For as long as baseball remains a popular pastime, generations of Americans will forever know Joe DiMaggio as "Joltin' Joe," the "Yankee Clipper," and a guy whose 56-game hitting streak remains a record after more than seven decades.
Those into celebrity culture might cite his brief marriage to Marilyn Monroe. And to others he remains "Mr. Coffee," the popular pitchman for a coffee machine of the same name.
Even now, 13 years after his death, DiMaggio remains an iconic, larger-than-life figure. Though he grew to national, even international, prominence, DiMaggio's Bay Area roots were just as celebrated.
Long associated with San Francisco, DiMaggio was actually born in Martinez (as were six of his eight siblings). Today, the DiMaggio surname remains prominent in Martinez and surrounding communities, given the presence of extended family still in the area.
On July 20, these folks, their neighbors, and people across the country will celebrate DiMaggio anew when the U.S. Postal Service debuts commemorative stamps featuring his likeness and those of fellow deceased Baseball Hall of Famers Ted Williams (the Clipper's most noted contemporary), Larry Doby (who broke the American League color line with Cleveland in 1947) and Willie Stargell (another Bay Area product, a graduate of Alameda's Encinal High School).
"He was born here, but his family moved to San Francisco when he was about 2," said Andrea Blachman, director of the Martinez
As a San Francisco resident, DiMaggio's prodigious baseball talents blossomed. The Pacific Coast League was in its heyday when DiMaggio rose to stardom with the hometown San Francisco Seals. In 1933, DiMaggio enjoyed a 61-game hitting streak, a PCL record that endures to this day.
Despite all this, and the greater fame that came with the Yankees, the team he joined in 1936, DiMaggio never was a stranger to the town of his birth,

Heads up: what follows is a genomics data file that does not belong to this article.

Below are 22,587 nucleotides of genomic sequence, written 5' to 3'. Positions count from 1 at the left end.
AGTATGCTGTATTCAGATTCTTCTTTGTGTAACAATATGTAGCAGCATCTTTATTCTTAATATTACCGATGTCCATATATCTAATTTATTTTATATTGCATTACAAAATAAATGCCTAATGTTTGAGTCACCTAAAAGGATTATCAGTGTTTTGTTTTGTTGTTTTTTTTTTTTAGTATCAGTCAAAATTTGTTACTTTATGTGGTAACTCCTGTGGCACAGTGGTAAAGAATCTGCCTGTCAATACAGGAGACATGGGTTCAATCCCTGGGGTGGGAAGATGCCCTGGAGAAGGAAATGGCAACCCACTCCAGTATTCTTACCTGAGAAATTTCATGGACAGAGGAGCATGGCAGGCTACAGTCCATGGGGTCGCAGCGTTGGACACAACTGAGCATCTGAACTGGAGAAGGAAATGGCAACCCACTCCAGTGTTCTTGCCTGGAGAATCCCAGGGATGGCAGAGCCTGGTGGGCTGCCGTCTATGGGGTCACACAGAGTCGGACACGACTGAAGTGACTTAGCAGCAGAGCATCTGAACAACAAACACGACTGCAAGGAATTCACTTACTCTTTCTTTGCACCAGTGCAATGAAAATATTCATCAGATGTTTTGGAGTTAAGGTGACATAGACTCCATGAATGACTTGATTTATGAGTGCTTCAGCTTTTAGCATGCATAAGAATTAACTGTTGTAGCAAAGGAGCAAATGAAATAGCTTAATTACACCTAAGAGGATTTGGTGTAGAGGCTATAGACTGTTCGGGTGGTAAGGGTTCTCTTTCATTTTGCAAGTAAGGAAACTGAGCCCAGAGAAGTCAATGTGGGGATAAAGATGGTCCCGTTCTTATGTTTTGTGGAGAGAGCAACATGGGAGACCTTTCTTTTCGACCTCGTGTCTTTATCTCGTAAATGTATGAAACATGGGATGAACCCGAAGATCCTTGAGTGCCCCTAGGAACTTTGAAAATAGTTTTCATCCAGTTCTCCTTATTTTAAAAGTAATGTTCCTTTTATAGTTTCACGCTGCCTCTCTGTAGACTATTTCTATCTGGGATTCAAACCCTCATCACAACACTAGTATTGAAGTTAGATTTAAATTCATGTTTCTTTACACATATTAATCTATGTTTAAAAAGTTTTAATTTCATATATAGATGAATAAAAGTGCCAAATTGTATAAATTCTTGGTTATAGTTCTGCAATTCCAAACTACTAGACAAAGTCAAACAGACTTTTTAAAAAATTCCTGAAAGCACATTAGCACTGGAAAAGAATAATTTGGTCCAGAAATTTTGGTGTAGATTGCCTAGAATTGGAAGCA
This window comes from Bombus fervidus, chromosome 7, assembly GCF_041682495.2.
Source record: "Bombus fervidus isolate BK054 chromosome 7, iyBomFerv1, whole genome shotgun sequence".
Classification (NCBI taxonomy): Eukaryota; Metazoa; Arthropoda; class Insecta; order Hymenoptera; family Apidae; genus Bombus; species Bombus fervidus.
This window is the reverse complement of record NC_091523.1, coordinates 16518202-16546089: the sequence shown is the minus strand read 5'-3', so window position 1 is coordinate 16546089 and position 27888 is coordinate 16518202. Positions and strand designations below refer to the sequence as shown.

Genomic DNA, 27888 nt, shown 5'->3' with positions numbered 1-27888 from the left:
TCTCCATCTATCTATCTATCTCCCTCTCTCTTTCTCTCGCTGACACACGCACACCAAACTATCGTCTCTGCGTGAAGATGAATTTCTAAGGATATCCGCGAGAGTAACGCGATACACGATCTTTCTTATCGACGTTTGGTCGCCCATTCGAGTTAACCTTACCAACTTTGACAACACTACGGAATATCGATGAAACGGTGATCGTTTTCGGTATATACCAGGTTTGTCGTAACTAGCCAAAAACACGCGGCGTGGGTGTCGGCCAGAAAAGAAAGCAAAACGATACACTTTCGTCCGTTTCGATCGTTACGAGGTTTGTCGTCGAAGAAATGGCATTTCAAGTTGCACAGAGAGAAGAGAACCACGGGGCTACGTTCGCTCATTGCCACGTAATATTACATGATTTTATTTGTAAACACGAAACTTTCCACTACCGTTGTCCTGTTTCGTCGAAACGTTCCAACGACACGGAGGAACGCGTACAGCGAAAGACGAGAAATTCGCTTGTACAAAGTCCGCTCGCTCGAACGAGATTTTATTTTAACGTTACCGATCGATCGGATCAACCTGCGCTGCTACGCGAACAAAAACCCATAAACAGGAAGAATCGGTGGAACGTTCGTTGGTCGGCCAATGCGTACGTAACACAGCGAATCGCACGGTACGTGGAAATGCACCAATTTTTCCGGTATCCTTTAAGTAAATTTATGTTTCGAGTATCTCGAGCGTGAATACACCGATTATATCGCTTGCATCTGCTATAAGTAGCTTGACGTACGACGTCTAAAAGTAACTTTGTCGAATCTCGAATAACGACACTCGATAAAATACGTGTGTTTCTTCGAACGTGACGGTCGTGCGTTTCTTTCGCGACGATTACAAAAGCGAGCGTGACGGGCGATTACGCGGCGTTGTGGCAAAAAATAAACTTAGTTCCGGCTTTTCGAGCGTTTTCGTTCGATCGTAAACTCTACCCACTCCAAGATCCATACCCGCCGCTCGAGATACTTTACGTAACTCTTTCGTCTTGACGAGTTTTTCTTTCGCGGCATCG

"He used to come back and visit frequently in his adult years," Blachman said. "There were a lot of cousins in the area, and I think some of his brothers might have lived here, too."
DiMaggio was born Nov. 25, 1914, the eighth of nine children, to Giuseppe DiMaggio and the former Rosalie Mercurio. Both parents emigrated from Sicily, and the DiMaggio and Mercurio families soon became a major presence in Martinez, especially with Giuseppe's brother, Salvatore DiMaggio, and his wife Frances, Rosalie's sister, living next door.
As for Giuseppe and Rosalie, their family kept growing. Their oldest child, Nellie, was born in Sicily in 1898. Dominic, the youngest, came into the world in San Francisco 19 years later. All the children in between called Martinez their birthplace.
Each of the sons, who also included Joe DiMaggio's older brothers Thomas, Michael and Vincent, received the middle name Paul in honor of their father's favorite saint.
Giuseppe DiMaggio, in the vein of his ancestors, made his living as a fisherman. Tom and Mike followed in their father´s footsteps.
But the three youngest DiMaggios got bitten by the baseball bug, starting with Vince, who was two years older than Joe. At one time or another, Vince, Joe and Dom each played for the PCL's Seals, and all three made the major leagues. Dom, in particular, became a star in his own right with the Boston Red Sox.
Joe DiMaggio and his siblings all are gone. Still, the DiMaggio name remains a presence in Martinez. Though the house in which Joe DiMaggio was born and lived was destroyed by fire many years ago, another piece of former DiMaggio property remains.
In 1949, DiMaggio received a 22-foot boat, the "Joltin' Joe," as a gift from Yankees fans. DiMaggio rarely used the boat, which he kept in Martinez and donated to the city in the early 1990s. Today, the city -- in conjunction with the Sons of Italy Diablo Valley Lodge -- is spearheading an effort to restore the craft, which had fallen into disrepair.
A restored "Joltin' Joe" will serve as a legacy to DiMaggio, whose honors include three American League MVP awards and places in the Baseball, Bay Area Sports and National Italian-American Sports halls of fame.
But DiMaggio admirers won't have to wait for the completion of the restoration project to honor their hero. As of July 20, they'll only have to travel to their local post office to purchase the latest tribute to the "Yankee Clipper."